Indriði & Pascal Pinon
Two Icelandic acts performed at the cosy venue ‘t Smiske, in the town Asse, nearby the capital Brussels. A small club that had the now famous musician & composer Ólafur Arnalds on stage many years ago, 2007 to be exact. Óli and his Quartet did a Death Cab For Cutie cover, namely “Marching bands of Manhattan”:
But let us focus on 2016:
Indriði (full name Indriði Arnar Ingólfsson) has released a solo album entitled “Makril” (fish, ‘Mackerel’ in English). He has made a name in the Icelandic music scene as one of the members of extremist hardcore/rock band Muck than moving here in few experimental dara range. He was a member of the band The Heavy Experience as well. His début album was developed in the countryside north of New York.
Music journalist & scientist Arnar Eggert Thoroddsen wrote this on his personal website: ‘The aim was to capture the magic moment, , rather than working the material back and forth… One take was considered enough… Press the record button sometime after midnight carelessly… One microphone was even directly out of the window to allow nature to sing with.’ (Source: http://arnareggert.is/plotudomur-indridi-makril ).
On stage we had a typical troubadour setting, 1 guy with a guitar, supported by a pizza box and a famous Belgian beer “Duvel”. His first song was quite long, the rest of his 25 minutes concert he played songs from his first longplayer.
You can listen to the album on Soundcloud:
Indriði’s gig was a welcome male prélude for the alternative grrrl power of Pascal Pinon.
Pascal Pinon: The Twins Peaked
This year I published this about Pascal Pinon:
“Twin sisters duo Pascal Pinon, named after the freak Pasqual Pinon, the two-headed Mexican, made 3 full album. Ásthildur and Jófríður released their eponymous debut in 2009 and 4 years later “Twosomeness” (Morr Music, 2013). Two albums filled with some simple, pop-folk songs in Icelandic and English. Pascal Pinon’s third full-length “Sundur” (Morr Music, 2016) is yet another album with lo-fi, folky, minimalistic music. The title refers to the Icelandic proverb “sundur og saman” (meaning ‘apart and together’). The sisterhood was separated for a while: Ásthildur went to Amsterdam to study classical piano & composition and went back to Iceland, but her sister Jófríður went to tour the world with Samaris, and still leads a nomadic lifestyle. “Sundur” was recorded in just 2 days. This time, the twin’s father, composer Áki Ásgeirsson, helped out with the engineering and contributed percussions played with scrap metal he brought with him, including discarded parts of airplanes.” (Source: http://rokmusik.co/album/sundur)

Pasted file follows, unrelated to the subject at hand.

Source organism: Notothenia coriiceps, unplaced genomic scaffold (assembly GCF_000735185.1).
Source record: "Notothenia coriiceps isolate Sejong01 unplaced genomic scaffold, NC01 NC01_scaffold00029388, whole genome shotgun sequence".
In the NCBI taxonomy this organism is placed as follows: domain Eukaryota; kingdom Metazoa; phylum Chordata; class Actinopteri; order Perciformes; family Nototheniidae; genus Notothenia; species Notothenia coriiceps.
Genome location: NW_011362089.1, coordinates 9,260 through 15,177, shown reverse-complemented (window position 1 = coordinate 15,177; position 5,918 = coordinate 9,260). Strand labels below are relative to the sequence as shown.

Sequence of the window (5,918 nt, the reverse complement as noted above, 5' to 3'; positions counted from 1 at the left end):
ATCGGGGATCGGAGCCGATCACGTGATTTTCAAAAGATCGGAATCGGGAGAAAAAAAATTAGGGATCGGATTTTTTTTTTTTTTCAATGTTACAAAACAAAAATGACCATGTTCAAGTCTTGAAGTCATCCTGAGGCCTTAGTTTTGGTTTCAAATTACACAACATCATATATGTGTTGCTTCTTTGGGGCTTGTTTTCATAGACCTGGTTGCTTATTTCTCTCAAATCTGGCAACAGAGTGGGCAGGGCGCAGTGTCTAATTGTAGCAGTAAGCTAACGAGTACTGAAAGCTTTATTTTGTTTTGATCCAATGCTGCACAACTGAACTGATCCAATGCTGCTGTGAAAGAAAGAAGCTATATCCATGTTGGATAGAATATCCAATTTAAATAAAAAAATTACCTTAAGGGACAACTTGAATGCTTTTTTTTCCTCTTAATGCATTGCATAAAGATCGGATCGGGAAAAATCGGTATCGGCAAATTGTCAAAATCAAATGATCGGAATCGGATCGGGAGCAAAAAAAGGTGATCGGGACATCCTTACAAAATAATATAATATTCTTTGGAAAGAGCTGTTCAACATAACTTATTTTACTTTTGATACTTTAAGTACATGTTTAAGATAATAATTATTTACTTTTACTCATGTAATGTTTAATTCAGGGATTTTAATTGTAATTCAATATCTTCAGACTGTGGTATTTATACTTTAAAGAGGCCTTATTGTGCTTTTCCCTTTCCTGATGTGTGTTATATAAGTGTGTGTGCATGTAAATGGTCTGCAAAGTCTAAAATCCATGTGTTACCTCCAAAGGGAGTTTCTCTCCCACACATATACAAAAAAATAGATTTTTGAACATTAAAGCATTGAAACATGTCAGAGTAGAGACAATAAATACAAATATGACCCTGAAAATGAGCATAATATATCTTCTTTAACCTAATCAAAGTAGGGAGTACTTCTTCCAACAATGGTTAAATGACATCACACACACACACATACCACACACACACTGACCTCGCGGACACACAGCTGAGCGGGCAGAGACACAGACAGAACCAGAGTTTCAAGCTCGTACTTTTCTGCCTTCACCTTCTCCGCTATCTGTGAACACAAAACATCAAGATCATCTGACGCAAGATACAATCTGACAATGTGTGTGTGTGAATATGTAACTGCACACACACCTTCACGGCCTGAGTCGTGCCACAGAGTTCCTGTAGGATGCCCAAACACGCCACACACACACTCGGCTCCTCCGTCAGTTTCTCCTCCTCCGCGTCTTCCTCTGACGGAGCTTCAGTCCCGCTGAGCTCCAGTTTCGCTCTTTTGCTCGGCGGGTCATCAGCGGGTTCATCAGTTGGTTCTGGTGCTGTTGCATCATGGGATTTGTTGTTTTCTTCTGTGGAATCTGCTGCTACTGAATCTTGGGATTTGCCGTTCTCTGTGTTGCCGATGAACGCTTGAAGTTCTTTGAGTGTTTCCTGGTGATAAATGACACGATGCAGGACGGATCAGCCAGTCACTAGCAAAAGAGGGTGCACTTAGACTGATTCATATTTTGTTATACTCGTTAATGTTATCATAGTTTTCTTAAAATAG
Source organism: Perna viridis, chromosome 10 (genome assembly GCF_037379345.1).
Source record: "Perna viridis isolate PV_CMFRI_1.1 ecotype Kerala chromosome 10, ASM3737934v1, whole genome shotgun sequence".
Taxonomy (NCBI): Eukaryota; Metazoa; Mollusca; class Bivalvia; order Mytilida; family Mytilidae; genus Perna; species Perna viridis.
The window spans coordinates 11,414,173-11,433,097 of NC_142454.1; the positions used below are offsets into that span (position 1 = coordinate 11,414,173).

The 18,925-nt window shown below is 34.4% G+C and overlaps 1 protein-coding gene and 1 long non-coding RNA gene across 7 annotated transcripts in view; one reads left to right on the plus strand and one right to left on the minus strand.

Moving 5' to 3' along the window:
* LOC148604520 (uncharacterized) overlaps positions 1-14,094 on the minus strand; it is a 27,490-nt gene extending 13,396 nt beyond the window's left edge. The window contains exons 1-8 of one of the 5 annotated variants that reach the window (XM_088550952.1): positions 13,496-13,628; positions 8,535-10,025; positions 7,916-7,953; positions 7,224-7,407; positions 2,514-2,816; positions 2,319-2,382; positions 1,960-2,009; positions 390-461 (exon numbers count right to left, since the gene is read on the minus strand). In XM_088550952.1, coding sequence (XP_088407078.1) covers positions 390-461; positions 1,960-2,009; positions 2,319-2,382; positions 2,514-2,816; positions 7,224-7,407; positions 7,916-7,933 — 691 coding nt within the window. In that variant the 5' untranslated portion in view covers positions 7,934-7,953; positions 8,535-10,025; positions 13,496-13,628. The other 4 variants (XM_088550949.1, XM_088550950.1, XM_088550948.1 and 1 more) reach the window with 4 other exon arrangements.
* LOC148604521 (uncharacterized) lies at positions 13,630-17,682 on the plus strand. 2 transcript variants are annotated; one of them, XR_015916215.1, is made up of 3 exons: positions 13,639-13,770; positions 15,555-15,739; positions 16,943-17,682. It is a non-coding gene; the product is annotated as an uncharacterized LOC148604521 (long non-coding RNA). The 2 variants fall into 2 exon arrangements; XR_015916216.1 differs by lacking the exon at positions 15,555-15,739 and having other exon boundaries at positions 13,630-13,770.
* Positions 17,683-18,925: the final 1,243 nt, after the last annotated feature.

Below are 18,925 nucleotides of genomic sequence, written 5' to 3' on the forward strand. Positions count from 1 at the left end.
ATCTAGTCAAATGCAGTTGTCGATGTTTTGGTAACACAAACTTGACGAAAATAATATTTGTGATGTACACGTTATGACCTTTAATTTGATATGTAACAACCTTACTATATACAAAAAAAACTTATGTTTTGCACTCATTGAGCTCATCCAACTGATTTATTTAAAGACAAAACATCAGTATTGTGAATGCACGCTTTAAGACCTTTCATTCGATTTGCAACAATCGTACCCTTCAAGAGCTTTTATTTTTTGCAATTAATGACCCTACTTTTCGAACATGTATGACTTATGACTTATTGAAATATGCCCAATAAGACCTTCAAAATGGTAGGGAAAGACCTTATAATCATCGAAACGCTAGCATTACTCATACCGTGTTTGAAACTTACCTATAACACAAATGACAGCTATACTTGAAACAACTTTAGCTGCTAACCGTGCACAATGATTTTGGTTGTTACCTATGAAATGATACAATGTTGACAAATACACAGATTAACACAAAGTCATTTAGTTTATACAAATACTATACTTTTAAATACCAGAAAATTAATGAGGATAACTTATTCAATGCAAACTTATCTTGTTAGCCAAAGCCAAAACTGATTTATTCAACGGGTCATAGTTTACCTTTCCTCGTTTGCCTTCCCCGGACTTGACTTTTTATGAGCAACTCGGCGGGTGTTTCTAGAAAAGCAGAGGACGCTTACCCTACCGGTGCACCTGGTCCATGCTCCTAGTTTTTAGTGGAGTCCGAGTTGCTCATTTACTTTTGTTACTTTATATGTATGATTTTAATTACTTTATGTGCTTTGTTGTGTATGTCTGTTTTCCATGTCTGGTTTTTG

Ásthildur was absent in Asse due to illness. Her twin sister was quite tired of touring, as she declared in Reykjavík Grapevine Magazine (Interview with John Rogers: https://grapevine.is/culture/music/2016/11/10/the-year-of-jofridur).
But in Belgium she didn’t look tired on stage: she gave a short introduction to each song. The 100-headed audience witnessed a 3-headed band with the ladies on vocals with guitar and on piano and worth mentioning in 1 song minimal electronic support. The 45 minutes set contained songs from their previous work, one unreleased song written on tour in Ireland this year and as encore the trio à capella an Icelandic Christmas traditional. A rainy and cold night in Asse, chocolate in the bakeries, the ladies were already in Christmas modus. Though in Belgium we have a “sinterklaas” tradition on 5-6. December, the original Santa Claus it is. (https://en.wikipedia.org/wiki/Sinterklaas)
Thursday 17. November was a rainy and cold evening, creating the perfect atmosphere to have an open cracking fire in the live venue place ‘t Smiske (http://www.tsmiske.be) and to have 4 young multi-talented Icelanders annex troubadours on an Flemish stage.
It’s better to listen to music, than to write about it. So to give you a good idea of the gig I uploaded the first song of the evening on YouTube for your pleasure:
Hope to meet and see performing more Icelanders in ‘t Smiske the upcoming years.Takk fyrir síðast ! Við sjáumst !
– Wim Van Hooste